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The Reinvention Business

Workshops and coaches are emerging to help older adults get a grip on what really works after work.

Like many people, Maine resident Brenda Dow, 65, thought of life after work as something she would simply slip into like a comfortable pair of shoes, filled with lots of travel to warm, sunny places.

But those idyllic thoughts changed when she retired in 2006 after nearly three decades in the interior design business, including 19 years running her own company in Presque Isle. After years of working and serving on various nonprofit boards, she retreated from those activities and “my life started to change,” Dow says. She felt slightly off balance by her new identity and wasn’t sure of “who I was or who I was going to be.”

Like Dow, many future and current retirees are finding they need more than just financial counseling to get the most from their post-work life—or to prepare for a second career. In response to that need, firms and coaches are materializing to fill the void.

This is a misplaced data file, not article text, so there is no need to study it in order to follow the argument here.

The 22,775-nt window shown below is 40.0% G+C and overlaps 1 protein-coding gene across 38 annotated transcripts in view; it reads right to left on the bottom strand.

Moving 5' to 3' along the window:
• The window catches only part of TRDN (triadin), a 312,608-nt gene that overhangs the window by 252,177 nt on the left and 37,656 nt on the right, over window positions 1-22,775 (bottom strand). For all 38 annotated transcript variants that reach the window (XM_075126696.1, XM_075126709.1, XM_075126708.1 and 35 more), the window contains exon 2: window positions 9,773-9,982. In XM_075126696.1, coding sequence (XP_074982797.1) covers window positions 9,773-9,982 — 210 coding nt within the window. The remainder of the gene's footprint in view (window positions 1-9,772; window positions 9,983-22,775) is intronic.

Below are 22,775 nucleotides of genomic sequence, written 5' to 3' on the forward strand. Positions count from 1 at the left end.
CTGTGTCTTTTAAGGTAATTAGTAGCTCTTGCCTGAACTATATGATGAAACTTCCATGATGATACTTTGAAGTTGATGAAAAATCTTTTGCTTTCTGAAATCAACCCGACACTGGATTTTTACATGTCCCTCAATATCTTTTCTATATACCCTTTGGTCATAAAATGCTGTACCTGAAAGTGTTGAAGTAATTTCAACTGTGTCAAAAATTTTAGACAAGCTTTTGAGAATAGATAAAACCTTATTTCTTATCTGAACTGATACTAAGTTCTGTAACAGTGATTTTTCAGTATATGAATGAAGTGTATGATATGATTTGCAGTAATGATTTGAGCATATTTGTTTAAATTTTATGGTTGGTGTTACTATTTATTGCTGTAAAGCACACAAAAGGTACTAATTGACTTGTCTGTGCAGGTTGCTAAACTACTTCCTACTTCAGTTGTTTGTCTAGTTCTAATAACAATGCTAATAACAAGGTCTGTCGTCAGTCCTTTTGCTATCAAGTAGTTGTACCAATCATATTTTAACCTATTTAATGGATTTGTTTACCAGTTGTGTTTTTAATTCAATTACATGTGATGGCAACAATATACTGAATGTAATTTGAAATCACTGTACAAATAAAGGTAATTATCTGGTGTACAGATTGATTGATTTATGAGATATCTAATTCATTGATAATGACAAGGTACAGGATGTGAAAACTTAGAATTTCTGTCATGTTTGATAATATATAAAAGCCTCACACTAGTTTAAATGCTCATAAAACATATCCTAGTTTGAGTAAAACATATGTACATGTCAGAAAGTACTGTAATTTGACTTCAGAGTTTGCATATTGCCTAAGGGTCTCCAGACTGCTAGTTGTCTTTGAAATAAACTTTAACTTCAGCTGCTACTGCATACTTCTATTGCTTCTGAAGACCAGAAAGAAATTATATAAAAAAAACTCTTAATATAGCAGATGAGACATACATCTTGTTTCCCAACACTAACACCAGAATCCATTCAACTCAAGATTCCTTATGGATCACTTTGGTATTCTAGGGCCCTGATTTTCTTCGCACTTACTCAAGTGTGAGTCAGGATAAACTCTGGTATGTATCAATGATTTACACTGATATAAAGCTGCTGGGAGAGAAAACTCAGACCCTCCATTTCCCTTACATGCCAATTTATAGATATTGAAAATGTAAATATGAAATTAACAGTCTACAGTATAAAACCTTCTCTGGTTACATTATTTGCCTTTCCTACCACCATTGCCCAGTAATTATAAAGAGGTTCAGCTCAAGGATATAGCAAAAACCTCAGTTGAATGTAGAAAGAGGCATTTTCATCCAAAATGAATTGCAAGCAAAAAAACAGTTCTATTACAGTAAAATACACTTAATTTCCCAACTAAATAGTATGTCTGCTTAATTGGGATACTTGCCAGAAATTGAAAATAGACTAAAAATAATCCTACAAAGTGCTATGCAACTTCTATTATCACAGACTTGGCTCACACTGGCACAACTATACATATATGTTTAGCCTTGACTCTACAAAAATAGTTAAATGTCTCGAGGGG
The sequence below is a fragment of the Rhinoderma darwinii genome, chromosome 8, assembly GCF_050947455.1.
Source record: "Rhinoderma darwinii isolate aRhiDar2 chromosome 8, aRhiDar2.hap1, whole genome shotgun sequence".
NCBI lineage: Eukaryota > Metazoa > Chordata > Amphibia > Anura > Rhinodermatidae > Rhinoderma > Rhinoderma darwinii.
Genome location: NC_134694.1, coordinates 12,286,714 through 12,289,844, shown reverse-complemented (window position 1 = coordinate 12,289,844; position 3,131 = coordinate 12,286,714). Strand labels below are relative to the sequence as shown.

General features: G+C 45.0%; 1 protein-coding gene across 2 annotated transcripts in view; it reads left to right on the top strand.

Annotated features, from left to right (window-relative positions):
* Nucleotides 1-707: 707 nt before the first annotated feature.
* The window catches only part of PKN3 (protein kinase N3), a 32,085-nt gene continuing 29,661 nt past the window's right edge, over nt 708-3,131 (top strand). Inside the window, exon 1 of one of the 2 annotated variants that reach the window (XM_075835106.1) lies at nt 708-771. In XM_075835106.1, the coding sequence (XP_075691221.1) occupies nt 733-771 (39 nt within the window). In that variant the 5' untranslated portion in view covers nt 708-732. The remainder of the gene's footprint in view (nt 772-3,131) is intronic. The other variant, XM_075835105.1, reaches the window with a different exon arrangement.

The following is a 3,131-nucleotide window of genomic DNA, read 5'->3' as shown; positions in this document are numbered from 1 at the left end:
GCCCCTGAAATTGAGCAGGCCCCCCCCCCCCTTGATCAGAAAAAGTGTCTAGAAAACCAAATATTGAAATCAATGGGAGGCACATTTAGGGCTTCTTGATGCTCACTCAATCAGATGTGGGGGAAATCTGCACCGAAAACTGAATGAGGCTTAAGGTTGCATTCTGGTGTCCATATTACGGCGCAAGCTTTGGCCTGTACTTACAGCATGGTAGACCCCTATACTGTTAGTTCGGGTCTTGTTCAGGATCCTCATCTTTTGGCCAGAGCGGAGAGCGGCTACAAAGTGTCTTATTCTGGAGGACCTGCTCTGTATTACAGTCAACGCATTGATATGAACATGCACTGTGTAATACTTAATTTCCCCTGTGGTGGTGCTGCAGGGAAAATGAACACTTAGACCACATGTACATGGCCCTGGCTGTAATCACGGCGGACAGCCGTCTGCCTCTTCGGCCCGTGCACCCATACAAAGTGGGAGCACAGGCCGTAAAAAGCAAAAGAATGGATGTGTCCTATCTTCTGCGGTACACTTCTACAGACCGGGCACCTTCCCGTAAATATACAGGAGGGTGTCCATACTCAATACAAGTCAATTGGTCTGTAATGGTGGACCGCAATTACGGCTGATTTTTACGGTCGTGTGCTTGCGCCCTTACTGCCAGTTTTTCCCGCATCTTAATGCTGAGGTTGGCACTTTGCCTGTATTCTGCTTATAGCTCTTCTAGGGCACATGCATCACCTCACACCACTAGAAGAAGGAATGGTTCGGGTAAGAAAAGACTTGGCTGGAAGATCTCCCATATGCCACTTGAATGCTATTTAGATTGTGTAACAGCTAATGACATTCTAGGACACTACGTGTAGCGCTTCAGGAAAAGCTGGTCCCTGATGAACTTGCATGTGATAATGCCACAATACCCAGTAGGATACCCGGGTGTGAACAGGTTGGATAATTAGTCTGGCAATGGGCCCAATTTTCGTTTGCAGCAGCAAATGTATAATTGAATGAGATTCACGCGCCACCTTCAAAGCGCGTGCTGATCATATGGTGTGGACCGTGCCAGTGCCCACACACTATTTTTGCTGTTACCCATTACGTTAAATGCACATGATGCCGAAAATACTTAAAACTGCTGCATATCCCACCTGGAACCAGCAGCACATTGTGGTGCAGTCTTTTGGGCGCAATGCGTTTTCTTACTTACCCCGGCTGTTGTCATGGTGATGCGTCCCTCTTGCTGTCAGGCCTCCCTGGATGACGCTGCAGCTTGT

The reinvention business

The business of assisting individuals in reinventing themselves beyond retirement is going to be huge, says Michael Dowd, 51, a board member for Discovering What’s Next, a Newton, Mass., nonprofit that gives boomers free advice on charting a path after retirement. “It just seems to be steadily gaining momentum.”

And, given that the first wave of the nation’s 78 million boomers are due to turn 65 in 2011, it shouldn’t be slowing down anytime soon. Many boomers are leaving the workplace to take early retirement at 62. The Social Security Administration reports that applications for retiree benefits are already up 7 percent from the predicted 15 percent increase this fiscal year.

Coaching and workshops

Many soon-to-be retirees could be like Brenda Dow and tap into the retirement coach trend. In her search for guidance in her new life, Dow turned to Life Change Arts, the brainchild of Nancy Fernandez Mills, a health counselor and yoga instructor who started the business last year with artist Fred Mandell.

“We create experiential workshops and retreats and vacations for people, to give them skills that will help them navigate all the different things that are going to happen in their lives,” says Fernandez Mills, 61. “My passion is to help people age in a healthy, happy and creative way.”

Dow traveled to a 380-acre resort in Northport, Maine, where Life Change Arts has held three-day workshops. She participated in groups ranging from a handful of people to as many as 20, and in activities that included group discussions, yoga and meditation, and creating art collages. The average age of the other participants was about 55 to 60. “I felt that I was being unwrapped—that there was sort of a cocoon around me, and as I participated and did all of these things we were asked to do, who I was was being revealed,” Dow says.

Boomer boot camp